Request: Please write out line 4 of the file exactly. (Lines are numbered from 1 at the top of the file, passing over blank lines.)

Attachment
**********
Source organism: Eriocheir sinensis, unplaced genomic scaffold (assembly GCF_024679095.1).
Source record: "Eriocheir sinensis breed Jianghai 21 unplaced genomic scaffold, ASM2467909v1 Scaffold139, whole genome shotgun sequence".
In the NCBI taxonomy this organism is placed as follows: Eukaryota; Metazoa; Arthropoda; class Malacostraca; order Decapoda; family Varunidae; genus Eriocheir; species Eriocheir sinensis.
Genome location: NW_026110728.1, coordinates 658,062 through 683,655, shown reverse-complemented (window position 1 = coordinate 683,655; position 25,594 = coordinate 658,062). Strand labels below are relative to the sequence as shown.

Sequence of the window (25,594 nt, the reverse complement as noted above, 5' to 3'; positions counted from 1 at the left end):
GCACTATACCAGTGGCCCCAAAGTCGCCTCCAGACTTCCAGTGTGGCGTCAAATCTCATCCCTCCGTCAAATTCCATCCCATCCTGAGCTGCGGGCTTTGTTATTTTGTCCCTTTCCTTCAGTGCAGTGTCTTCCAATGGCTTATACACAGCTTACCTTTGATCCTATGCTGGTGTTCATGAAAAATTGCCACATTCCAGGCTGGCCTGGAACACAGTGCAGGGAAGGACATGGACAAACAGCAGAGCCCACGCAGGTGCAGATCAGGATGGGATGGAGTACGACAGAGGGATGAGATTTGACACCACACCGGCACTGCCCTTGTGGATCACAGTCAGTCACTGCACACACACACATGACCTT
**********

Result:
Genome location: NW_026110728.1, coordinates 658,062 through 683,655, shown reverse-complemented (window position 1 = coordinate 683,655; position 25,594 = coordinate 658,062). Strand labels below are relative to the sequence as shown.